Anne Hathaway Apologizes After ‘Witches’ Backlash From Disability Community

Beatrice Verhoeven
·2-min read

Anne Hathaway has apologized to the disability community after her new film “The Witches” caused backlash due to the negative depiction of her character having a limb difference.

“I have recently learned that many people with limb differences, especially children, are in pain because of the portrayal of the Grand High Witch in ‘The Witches,'” Hathaway wrote on Instagram Thursday. “Let me begin by saying I do my best to be sensitive to the feelings and experiences of others not out of some scrambling PC fear, but because not hurting others seems like a basic level of decency we should all be striving for. As someone who really believes in inclusivity and really, really detests cruelty, I owe you all an apology for the pain caused. I am sorry. I did not connect limb difference with the GHW when the look of the character was brought to me; if I had, I assure you this never would have happened.”

She continued: “I particularly want to say I’m sorry to kids with limb differences: now that I know better I promise I’ll do better. And I owe a special apology to everyone who loves you as fiercely as I love my own kids: I’m sorry I let your family down.”

Also Read: 'The Witches' Sparks Backlash From Disability Community - and a Warner Bros. Apology

Hathaway’s villainous character in the film is at times seen with three webbed fingers on each hand, something that can happen naturally and is often referred to as “split hand,” or clinically as ectrodactyly or symbrachydactyly. Robert Zemeckis’ film was called out by Paralympic swimmer Amy Marren earlier this week, who said that “limb difference is not scary” and that disabilities should be celebrated and normalized.

Warner Bros. issued an apology to the disability community for the depiction of Hathaway’s character as having a “split hand,” something that disability advocates have said perpetuates a harmful trope that disabilities are scary and unnatural.

Also Read: 'The Witches' Film Review: Robert Zemeckis' Roald Dahl Remake Is Creepy But Superfluous

In the Roald Dahl novel on which the film is based, the witch characters are described as having “claws instead of fingernails” or “square feet with no toes,” but an illustration in the first edition of “The Witches” shows the witches with five fingers on each hand.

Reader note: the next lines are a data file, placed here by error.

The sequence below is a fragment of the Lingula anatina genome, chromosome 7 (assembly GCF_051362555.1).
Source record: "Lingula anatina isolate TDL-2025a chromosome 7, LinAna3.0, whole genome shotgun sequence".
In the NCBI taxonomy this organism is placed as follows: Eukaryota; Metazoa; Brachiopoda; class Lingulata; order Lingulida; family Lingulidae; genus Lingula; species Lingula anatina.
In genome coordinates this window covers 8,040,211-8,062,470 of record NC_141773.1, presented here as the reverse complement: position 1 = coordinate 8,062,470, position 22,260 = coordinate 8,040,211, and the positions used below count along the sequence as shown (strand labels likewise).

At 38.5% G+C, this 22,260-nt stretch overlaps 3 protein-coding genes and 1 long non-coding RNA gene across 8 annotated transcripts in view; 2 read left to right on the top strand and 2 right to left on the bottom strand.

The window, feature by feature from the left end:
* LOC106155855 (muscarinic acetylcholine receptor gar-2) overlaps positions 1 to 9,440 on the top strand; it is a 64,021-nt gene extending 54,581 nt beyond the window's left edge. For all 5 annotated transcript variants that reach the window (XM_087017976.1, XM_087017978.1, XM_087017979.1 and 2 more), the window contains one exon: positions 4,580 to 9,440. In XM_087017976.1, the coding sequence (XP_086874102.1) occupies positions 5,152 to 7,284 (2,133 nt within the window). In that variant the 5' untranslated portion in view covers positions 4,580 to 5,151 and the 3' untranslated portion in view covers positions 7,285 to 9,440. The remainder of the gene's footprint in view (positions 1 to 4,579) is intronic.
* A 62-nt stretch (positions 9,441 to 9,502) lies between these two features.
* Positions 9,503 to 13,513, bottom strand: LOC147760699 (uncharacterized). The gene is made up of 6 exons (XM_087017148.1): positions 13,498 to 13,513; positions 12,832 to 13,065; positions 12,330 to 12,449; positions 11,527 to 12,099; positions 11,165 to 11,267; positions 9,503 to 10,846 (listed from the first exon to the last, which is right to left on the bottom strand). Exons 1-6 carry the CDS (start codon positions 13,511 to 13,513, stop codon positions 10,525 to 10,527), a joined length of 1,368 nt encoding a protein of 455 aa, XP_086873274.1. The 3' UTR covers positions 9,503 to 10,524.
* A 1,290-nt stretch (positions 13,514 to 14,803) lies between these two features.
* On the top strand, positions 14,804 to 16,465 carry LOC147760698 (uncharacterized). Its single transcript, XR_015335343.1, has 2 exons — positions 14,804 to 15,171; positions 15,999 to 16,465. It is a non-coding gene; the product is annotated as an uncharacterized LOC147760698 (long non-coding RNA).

See Hathaway’s post below.

View this post on Instagram

I have recently learned that many people with limb differences, especially children, are in pain because of the portrayal of the Grand High Witch in The Witches. Let me begin by saying I do my best to be sensitive to the feelings and experiences of others not out of some scrambling PC fear, but because not hurting others seems like a basic level of decency we should all be striving for. As someone who really believes in inclusivity and really, really detests cruelty, I owe you all an apology for the pain caused. I am sorry. I did not connect limb difference with the GHW when the look of the character was brought to me; if I had, I assure you this never would have happened. I particularly want to say I’m sorry to kids with limb differences: now that I know better I promise I’ll do better. And I owe a special apology to everyone who loves you as fiercely as I love my own kids: I’m sorry I let your family down. If you aren’t already familiar, please check out the @Lucky_Fin_Project (video above) and the #NotAWitch hashtag to get a more inclusive and necessary perspective on limb difference.

A post shared by Anne Hathaway (@annehathaway) on Nov 5, 2020 at 11:11am PST

Read original story Anne Hathaway Apologizes After ‘Witches’ Backlash From Disability Community At TheWrap